What kinds of problems does the Lucy Daniels School help with? 

The comprehensive approach offered by the Lucy Daniels School integrated with the many other resources of the Lucy Daniels Center is often an optimal way of helping children with a variety of challenges.  These challenges include fears, anxieties, and behavior rituals; separation problems; social isolation and peer conflicts; reactions to trauma; inattention, impulsivity, and aggressive behavior; reactions to loss or adoption; and mood problems.  We only recommend the school when, after a careful evaluation, we determine that this approach is the optimal one to assist the child to reach their fullest academic, emotional, and social capacities.

What kinds of problems are not appropriate for the Lucy Daniels School? 

The Lucy Daniels School is not designed for children with developmental problems, such as major speech problems or limited cognitive abilities.  Although we have special educational expertise on staff, we are not the right resource for children whose primary need is in the area of a learning disability.  We are also not the appropriate place for children with significant autistic features (children with limited capacities for communication and/or limited capacities to form relationships).  Many children have difficulties with communication or relationships that are based on emotional rather than primarily developmental considerations, such as a condition known as selective mutism.  We work with those situations in our school.  Our careful assessments can distinguish these situations and guide parents to the appropriate types of help for their child, even if the Lucy Daniels School is not the right match for their child’s particular needs.

 How is the approach in the Lucy Daniels School different from the approach in other schools’ special services?

Schools are not mental health facilities; appropriately, their focus is education and as such, guidance counselors and other support personnel do not provide treatment. If students have emotional difficulties in school that interfere with their academic performance, the school often will intervene and formulate a strategy that will help a child comply with classroom expectations and manage their outward behavior. While this is a desirable end, we understand outward behavior as a symptom of an inner problem.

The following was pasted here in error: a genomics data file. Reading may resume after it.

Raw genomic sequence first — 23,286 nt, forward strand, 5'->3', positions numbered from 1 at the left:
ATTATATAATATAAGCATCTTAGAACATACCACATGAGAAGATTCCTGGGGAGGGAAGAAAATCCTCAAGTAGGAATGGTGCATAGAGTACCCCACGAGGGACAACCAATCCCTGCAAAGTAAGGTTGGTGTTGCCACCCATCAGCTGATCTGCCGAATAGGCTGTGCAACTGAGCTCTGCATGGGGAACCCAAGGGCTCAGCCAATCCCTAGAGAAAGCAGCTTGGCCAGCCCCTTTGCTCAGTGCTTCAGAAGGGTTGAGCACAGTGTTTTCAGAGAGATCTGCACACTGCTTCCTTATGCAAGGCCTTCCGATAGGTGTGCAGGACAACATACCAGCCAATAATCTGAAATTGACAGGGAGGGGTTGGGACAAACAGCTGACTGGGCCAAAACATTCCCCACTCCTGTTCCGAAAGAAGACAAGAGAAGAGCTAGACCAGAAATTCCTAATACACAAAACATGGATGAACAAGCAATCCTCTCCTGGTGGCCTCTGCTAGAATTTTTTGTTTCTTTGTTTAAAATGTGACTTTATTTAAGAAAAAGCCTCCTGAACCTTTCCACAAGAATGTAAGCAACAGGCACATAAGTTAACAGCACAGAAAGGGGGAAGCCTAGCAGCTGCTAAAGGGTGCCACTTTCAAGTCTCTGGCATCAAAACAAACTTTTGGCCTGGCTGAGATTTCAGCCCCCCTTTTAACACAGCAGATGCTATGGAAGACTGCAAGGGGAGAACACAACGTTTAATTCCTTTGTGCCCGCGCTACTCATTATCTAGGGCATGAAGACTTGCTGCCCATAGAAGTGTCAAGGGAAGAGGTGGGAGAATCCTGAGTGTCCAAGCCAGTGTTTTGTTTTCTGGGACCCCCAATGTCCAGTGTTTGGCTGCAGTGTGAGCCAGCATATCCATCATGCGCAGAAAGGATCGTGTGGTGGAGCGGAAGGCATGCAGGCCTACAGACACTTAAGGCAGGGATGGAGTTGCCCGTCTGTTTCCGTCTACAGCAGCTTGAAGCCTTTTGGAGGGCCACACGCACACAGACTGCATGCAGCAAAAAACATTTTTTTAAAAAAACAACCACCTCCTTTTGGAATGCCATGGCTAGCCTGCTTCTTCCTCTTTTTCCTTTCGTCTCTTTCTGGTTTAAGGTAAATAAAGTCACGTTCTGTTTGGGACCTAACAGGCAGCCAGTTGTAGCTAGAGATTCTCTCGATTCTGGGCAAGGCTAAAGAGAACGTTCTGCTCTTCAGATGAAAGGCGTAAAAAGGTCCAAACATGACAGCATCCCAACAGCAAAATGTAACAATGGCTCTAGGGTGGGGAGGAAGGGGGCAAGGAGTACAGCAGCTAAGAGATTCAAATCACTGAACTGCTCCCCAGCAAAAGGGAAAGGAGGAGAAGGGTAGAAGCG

For example, if a child is having difficulty paying attention, a teacher in a school other than the LDS might seat the child in front of the room where she could make see contact and bring the child back to his/her task. Or, if a child is having difficulty staying in his/her seat, a behavior program might be implemented that would reward the child for staying seated for specific increments of time. The Lucy Daniels School helps children to not only meet the expectations of a classroom, but also reach their fullest learning and social potential by working from the inside to build new emotional abilities and capacities.  Rather than put a child in front of the room or provide rewards for behavior, we embark on the more difficult and more rewarding road of helping the child discover why he has difficulty paying attention or sitting in his/her seat, ultimately assisting the child to develop new controls within him/herself. 

We help children find their internal rewards based on their own wishes to be competent and kind. When achieved, this change is permanent and sustainable and based on authentic humanistic values.  Furthermore, with this type of help, children become less reliant on the environment to make special modifications – a strategy that often becomes more difficult to implement as time goes on and children have to cope in a school and world that does not accommodate to him/her.

Are psychoactive medications used?

Although evaluation for medication is part of every initial and ongoing assessment, we take a very conservative approach to medication, understanding that it generally offers only suppression of symptoms.  Our goal at Lucy Daniels Center is to overcome rather than suppress symptoms. We are cautious about using medications because we are concerned about some of the known and unknown risks of using psychoactive medications with children. However, there are certainly circumstances in which we feel it is humane and wise to recommend medication. When we do use medications, we prescribe them as sparingly and for the shortest period of time possible, and of course manage the medications as part of our holistic, integrated care. 

What does “wrap-around” service refer to?